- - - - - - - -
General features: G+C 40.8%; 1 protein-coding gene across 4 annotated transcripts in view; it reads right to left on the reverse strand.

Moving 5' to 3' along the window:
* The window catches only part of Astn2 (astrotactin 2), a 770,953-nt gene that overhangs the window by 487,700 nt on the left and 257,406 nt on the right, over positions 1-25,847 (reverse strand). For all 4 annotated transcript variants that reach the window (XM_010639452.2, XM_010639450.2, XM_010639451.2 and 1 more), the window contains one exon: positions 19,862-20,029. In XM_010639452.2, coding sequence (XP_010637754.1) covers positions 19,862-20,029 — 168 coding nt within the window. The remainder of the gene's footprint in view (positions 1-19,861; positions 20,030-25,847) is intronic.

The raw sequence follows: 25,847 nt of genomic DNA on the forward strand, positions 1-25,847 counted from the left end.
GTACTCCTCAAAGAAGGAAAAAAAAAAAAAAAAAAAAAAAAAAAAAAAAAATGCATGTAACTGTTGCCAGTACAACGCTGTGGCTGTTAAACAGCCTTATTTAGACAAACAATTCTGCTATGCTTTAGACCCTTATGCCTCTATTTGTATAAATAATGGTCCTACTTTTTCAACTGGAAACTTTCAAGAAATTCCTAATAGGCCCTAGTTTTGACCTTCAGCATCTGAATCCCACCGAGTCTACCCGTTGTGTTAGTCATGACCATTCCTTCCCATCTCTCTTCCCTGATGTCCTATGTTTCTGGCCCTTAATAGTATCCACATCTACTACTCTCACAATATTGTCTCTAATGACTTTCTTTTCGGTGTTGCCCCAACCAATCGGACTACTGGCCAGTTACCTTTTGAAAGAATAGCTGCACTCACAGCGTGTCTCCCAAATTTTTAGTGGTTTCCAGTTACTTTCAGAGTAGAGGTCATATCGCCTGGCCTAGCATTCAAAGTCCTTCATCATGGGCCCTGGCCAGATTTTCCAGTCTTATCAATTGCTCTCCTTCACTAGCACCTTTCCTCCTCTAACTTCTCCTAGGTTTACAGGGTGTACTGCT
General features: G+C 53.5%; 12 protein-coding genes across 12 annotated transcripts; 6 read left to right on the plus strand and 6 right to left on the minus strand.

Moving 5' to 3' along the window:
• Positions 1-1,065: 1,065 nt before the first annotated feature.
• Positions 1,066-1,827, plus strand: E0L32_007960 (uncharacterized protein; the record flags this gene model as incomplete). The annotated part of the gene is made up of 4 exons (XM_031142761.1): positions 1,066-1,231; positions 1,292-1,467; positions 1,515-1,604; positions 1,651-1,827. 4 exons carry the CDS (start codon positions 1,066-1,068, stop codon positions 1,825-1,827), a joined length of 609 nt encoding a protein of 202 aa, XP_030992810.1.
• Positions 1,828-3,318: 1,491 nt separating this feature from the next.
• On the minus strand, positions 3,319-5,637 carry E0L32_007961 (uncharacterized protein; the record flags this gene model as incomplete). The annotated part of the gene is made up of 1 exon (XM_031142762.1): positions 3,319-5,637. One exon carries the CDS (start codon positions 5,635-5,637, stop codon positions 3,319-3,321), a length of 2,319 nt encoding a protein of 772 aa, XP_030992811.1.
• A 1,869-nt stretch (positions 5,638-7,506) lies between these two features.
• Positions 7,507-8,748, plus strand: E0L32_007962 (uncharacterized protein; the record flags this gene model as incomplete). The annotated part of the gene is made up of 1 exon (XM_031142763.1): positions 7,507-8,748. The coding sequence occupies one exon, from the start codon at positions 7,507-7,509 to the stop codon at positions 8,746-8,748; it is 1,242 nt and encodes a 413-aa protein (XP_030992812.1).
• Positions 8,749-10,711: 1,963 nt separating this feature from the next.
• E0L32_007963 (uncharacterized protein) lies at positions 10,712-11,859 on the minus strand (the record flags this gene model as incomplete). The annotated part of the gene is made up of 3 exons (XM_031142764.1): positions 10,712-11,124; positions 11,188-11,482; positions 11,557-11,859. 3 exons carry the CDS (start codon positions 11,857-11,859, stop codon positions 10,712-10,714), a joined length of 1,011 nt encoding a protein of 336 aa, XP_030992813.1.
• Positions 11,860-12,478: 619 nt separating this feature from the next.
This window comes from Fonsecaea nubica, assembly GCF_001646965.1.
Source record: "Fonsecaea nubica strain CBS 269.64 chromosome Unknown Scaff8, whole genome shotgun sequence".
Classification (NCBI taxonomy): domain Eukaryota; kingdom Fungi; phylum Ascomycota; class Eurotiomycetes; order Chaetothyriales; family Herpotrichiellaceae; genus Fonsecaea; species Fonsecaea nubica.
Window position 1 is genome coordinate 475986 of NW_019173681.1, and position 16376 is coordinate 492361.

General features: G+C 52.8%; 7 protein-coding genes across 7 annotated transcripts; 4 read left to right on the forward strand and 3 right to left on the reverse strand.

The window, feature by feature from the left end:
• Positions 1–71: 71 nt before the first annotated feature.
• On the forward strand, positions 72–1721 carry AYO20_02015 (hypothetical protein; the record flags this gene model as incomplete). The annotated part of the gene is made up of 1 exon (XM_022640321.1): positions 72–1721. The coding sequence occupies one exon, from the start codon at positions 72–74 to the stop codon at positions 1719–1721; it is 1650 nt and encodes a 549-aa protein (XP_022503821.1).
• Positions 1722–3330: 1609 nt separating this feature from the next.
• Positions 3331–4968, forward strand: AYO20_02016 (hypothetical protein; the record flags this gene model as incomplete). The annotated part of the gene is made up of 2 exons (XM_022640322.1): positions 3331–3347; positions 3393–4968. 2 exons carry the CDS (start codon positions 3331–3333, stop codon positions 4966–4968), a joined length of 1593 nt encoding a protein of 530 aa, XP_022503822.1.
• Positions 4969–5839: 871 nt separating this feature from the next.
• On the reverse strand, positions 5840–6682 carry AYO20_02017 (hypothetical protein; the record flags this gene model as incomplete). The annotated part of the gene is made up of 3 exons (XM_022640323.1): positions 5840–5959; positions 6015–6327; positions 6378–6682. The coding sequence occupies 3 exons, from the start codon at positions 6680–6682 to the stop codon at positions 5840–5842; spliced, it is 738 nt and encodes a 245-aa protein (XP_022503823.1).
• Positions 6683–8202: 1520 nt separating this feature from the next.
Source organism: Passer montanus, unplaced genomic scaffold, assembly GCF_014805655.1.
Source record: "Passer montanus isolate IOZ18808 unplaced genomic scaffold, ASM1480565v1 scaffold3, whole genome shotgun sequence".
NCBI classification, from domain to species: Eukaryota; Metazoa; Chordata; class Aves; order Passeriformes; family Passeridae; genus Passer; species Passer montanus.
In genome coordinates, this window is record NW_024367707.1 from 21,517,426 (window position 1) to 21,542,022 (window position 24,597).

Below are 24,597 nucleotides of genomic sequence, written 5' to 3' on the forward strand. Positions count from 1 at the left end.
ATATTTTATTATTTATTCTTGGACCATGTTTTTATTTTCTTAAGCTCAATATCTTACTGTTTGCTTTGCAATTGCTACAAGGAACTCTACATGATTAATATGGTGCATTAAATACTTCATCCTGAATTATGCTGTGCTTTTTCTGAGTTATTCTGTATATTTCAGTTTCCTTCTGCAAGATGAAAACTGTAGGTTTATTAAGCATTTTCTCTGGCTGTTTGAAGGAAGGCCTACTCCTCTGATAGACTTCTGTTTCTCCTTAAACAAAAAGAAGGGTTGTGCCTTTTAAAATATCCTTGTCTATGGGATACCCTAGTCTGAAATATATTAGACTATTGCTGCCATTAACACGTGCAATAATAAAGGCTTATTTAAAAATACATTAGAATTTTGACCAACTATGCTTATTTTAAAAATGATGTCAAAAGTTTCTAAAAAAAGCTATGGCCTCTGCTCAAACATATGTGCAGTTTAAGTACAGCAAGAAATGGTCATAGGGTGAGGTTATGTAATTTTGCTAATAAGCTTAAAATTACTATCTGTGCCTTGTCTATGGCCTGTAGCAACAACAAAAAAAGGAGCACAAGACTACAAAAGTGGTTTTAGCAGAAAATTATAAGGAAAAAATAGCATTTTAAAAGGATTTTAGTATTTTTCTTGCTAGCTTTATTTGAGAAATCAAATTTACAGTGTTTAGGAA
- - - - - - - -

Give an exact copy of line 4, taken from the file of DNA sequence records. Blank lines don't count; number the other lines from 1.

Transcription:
The raw sequence follows: 25,847 nt of genomic DNA on the forward strand, positions 1-25,847 counted from the left end.